MOTOR WORLD.

There was the Super Go-Karts. That sounds fun, right? This was unfettered around the track which could go 20 mph, however, the park employees could hack the governors devices that would restrict the speed limit with tennis balls, so they could go up to 50mph, frequently going into bumper car mode being dicks and causing head injuries. Notwithstanding, they would take the beer into the brewery that they would set up in-park, and drive drunk onto the overlapping freeway on Route 94.

The Lola cars section would not be any different, as they used the same hack and do the same.

However, the coolest concept to me was the battle tanks option. Encumbered in a chainlink fence, one could enter something that looked like a tank and shoot tennis balls at your opponent’s sensor. If you hit their target, they were down for 15 seconds or on the outside people could shoot cannons to do the same. Sounds innocent enough, but we’re are talking about teenagers, so those entering a tank could be pelting or, in the instance of a few people knowing mayhem, you could soak tennis balls in gasoline and launch flaming grenades at your enemy or basically any unsuspecting victim.

Water existed too, in this realm of anarchy and drunken madness. First, there were the super speed boats based in a pond. In New Jersey, we know the ocean, we know the bay for such things… a pond makes not for them. Nevertheless, things that would go the speed of cigarette boats did harm. In the documentary, one trying to dock went over another one, trapping another rider.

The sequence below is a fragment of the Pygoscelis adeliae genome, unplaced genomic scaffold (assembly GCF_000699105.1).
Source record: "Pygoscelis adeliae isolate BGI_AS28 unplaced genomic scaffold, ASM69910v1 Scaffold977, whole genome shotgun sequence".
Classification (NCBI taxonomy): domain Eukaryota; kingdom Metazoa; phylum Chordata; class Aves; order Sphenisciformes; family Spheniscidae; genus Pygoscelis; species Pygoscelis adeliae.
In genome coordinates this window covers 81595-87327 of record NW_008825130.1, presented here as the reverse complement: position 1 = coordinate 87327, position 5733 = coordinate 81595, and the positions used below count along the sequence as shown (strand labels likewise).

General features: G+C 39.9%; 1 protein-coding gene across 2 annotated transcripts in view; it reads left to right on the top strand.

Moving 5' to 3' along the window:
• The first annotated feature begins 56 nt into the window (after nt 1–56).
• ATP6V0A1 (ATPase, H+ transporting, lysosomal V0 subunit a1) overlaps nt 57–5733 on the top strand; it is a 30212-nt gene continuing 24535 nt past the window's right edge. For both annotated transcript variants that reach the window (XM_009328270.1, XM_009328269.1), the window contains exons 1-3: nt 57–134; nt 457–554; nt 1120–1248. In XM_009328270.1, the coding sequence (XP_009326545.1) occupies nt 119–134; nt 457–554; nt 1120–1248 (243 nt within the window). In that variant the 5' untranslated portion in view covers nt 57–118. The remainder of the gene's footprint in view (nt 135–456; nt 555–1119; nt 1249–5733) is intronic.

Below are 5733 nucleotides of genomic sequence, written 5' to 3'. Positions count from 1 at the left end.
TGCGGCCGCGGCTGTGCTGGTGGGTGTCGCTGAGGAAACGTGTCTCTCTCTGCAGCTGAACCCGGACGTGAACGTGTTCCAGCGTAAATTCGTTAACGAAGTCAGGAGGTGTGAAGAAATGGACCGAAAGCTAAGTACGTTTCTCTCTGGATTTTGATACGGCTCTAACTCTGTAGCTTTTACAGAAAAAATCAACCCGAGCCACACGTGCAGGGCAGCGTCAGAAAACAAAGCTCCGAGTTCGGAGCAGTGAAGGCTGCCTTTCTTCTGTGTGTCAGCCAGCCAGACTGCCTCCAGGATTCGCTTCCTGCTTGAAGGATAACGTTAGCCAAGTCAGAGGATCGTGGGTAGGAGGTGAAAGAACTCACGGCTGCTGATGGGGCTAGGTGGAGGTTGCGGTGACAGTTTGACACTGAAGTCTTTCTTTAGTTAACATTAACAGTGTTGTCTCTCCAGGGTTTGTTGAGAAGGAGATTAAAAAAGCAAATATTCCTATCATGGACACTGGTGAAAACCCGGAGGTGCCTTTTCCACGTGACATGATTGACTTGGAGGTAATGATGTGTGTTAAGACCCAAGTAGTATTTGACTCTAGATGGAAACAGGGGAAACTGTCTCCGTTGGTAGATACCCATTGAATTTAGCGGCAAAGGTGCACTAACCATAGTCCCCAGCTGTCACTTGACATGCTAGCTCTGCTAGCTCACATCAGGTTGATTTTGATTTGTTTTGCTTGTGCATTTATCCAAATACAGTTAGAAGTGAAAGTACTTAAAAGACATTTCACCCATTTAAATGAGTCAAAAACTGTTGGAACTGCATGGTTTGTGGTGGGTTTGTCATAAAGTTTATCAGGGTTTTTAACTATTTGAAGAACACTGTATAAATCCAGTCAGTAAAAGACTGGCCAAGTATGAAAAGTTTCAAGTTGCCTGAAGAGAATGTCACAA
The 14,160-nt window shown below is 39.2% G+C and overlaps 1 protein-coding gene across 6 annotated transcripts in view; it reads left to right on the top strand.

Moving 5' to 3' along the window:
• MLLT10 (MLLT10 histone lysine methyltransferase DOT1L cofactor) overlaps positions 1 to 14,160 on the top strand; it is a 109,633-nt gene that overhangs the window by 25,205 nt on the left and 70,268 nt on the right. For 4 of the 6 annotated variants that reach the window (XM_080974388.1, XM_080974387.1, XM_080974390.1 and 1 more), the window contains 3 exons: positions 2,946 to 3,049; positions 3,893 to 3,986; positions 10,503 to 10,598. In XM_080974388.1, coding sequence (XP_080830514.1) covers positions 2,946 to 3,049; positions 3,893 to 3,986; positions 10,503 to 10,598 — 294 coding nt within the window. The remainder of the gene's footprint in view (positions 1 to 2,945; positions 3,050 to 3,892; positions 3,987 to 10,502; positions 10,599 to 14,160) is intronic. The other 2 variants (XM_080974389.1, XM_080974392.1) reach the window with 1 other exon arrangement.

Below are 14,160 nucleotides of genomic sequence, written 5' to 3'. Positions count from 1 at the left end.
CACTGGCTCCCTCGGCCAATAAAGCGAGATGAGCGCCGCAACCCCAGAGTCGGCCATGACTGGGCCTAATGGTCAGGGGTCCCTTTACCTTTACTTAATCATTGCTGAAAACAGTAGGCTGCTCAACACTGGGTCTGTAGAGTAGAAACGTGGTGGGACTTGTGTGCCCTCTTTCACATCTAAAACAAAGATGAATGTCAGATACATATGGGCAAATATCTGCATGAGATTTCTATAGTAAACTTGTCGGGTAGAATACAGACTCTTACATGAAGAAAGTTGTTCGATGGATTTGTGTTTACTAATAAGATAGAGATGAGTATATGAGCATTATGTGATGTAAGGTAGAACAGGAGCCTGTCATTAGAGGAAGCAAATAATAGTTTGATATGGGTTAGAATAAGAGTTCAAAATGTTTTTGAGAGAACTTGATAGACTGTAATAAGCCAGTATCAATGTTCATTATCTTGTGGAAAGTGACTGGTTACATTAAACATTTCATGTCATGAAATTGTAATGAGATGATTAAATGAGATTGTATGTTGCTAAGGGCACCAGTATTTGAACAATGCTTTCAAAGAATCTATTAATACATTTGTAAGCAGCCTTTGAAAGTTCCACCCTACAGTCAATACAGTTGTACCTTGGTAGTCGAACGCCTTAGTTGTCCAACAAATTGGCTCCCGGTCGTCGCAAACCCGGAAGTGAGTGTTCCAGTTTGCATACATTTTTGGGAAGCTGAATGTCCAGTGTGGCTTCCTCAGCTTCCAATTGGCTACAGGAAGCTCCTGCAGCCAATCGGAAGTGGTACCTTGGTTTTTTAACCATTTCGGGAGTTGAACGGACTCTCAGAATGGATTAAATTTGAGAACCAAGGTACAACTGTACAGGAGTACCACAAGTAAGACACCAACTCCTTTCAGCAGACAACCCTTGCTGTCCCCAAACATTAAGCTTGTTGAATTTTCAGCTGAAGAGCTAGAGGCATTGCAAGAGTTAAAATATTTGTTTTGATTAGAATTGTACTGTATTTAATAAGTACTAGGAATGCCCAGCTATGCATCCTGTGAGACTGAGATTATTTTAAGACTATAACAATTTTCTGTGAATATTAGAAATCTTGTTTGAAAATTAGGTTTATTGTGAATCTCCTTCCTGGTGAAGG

Imagine going to an amusement park and being trapped under an actual speedboat by the end of your day. No? Me either.

The bumper boats were supposed to alleviate that problem, but one leak leads to another, as the lack of overseeing from teenage kids led to frequent leaks of gasoline. This park was made for kids and young adults… but isn’t the happiest place on earth.

WATERWORLD.

I leave the last for the most notorious. This was something that should have had no existence. Mulvill wanted to create something nobody had created before, but the negligence was not opaque. Most people knew things like this, though super exciting should have never been in the hands of someone that wanted to do the opposite of Disney.

I believe Sesame Place did it better. Jim Henson wanted an anti-Disney park in that the fun came from your body achieving it. How fun is it completing a walk up a rope climb as a kid? How fun would it have been to experience (which Disney did) a white water rafting experience? Nope, defenestrate. Bill Mulvihill wanted to create a natural experience.

Though our land is beautiful, there is creating something upon the beautiful land we have and creating something from it. I liked where his head was at, but I hate that he wrote off on most of this.

That being said, we’ll go one some of the more ‘pedestrian rides’ now.

There was the Aqua Skoot that basically was on your on a water slide as a skipping rock. This you apparently had to be a pro at or you would end up with a bloody nose or smashing. If you could do it, like most things, you could brag to your friends about it.